Over the past six years, both as an undergraduate and graduate student at Florida State University, summer experiences have become a pivotal component of my academics. Leaving the classroom and immersing myself in a variety of projects showcase the importance of hands-on learning, and I could not stress how important it is to leave one’s comfort zone and travel to new places. As I approach the end of Master’s of Science in Planning (MSP) with the Department of Urban and Regional Planning (DURP), I look back to this summer with great excitement, being my first experience formally working with a local government agency.
This summer, I came across the Urban Scholars Program, an interdisciplinary program within the City of Minneapolis’ Department of Civil Rights that connects students of diverse backgrounds with opportunities to succeed in the professional world. The program is structured to provide each cohort with skills to succeed in the workplace and get an early start; the program is partnered with multiple citywide, state, and regional agencies that allow students to take strong initiative and lead unique projects, with lasting benefits to communities across the Minneapolis-Saint Paul metropolitan area.
After receiving my acceptance letter, I had the opportunity to choose my placement with the City’s Public Works Department, under the Transportation Planning & Programming (TPP) subdivision. TPP is in charge of overseeing citywide networks of roads, sidewalks, transportation routes, and implement a variety of projects that enhance the public’s experience whilst on the road, no matter what mode of transportation the individual chooses. TPP’s work capacity has dramatically increased in the past 5 years based on overall city growth, and they are currently drafting the Transportation Action Plan (TAP): a comprehensive set of actions and policies that will guide transportation demands for the city and influence the region’s commuting patterns—some of the main areas of focus include Accessibility, Sustainability, Equity, and Innovation. These action items echo the City’s soon-to-be adopted comprehensive plan, Minneapolis 2040, which centers future growth through robust changes in zoning, land use, and deliberately investing on communities across the city based on social, economic, and cultural needs.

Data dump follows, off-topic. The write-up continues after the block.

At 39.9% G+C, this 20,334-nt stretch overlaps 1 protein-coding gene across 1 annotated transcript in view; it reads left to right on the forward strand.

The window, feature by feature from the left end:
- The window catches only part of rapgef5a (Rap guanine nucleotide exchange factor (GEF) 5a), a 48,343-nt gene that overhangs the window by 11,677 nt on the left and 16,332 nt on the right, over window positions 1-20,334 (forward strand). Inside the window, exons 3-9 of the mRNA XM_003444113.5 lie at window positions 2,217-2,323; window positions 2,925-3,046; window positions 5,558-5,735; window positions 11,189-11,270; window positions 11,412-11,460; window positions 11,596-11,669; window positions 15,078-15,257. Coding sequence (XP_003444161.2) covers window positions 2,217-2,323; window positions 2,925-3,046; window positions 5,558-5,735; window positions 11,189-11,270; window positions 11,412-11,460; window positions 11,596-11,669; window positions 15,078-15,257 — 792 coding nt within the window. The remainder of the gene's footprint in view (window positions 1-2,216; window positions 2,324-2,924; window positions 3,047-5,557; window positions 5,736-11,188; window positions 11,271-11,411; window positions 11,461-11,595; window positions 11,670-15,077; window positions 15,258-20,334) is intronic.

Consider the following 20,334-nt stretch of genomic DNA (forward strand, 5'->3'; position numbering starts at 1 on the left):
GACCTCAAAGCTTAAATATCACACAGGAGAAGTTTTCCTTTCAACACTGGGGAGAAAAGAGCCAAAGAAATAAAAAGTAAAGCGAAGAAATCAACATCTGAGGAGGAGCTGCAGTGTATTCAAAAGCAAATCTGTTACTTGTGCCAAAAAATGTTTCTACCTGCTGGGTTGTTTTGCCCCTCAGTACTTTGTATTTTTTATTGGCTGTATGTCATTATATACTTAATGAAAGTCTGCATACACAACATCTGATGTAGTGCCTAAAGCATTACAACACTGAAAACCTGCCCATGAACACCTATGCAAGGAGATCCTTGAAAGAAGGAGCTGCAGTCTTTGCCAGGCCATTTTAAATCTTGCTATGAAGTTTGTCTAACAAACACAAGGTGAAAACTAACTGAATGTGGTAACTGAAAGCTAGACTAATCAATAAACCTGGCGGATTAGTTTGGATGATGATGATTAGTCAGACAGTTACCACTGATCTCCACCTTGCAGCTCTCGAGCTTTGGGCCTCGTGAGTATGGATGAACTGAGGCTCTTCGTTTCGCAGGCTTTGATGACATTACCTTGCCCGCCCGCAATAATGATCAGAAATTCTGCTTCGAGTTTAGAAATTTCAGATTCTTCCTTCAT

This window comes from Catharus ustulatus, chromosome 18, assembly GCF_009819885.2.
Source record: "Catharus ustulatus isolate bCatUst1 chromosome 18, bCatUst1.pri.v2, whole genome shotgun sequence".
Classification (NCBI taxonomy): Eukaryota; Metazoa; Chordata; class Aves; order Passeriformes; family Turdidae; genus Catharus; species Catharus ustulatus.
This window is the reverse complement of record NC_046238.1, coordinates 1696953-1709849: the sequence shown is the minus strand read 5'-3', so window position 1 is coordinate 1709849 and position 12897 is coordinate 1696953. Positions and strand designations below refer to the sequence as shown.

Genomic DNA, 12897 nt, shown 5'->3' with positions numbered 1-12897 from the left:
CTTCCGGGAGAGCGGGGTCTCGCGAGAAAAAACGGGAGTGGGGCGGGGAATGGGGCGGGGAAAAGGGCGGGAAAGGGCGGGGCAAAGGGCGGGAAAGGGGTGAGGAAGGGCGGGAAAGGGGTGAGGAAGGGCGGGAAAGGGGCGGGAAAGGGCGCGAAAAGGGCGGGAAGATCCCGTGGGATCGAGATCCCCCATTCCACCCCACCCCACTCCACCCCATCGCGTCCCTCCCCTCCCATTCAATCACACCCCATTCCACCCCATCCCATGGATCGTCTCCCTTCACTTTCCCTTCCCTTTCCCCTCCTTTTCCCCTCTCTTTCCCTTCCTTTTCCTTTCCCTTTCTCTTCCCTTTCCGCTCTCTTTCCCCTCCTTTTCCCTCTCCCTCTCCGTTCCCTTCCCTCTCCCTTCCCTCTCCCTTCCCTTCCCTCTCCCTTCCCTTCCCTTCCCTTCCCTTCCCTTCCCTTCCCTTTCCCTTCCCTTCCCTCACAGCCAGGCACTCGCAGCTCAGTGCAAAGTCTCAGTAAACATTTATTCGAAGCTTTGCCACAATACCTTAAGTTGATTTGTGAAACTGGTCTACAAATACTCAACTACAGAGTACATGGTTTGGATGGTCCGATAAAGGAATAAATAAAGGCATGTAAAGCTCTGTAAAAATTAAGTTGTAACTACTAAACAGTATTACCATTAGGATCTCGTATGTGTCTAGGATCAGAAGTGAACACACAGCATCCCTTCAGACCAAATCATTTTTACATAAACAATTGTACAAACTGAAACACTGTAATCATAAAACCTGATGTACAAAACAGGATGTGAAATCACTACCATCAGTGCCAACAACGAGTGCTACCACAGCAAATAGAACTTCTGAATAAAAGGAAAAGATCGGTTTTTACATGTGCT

The scope of my work was partially supportive of TAP, but it was primarily focused on Vision Zero Minneapolis, an extension of TAP and also a standalone plan. Originating from Sweden, Vision Zero aims to reduce all traffic-related fatalities to zero by a set date—Minneapolis’ goal year to achieve this will be 2027. Several major metropolitan cities across the United States have adopted Vision Zero strategies involving changes in transportation infrastructure, developing campaigns for better driving, enabling policies, which over time can shape safety outcomes for street users.
In the case of Minneapolis, distracted driving and reckless driving are two of the principal causes of traffic accidents; pedestrians are the most vulnerable population, representing 29 percent of fatalities, even though only 18 percent of trips are done by foot. Reactively, TPP has carefully examined the pathways to address said issues, and move forward with community-wide improvements that enhance quality of life and mobility for all modes of transportation, be it public transit, biking, walking, driving, scooters, or else. This approach is coined through safe streets, people, vehicles, and safety data.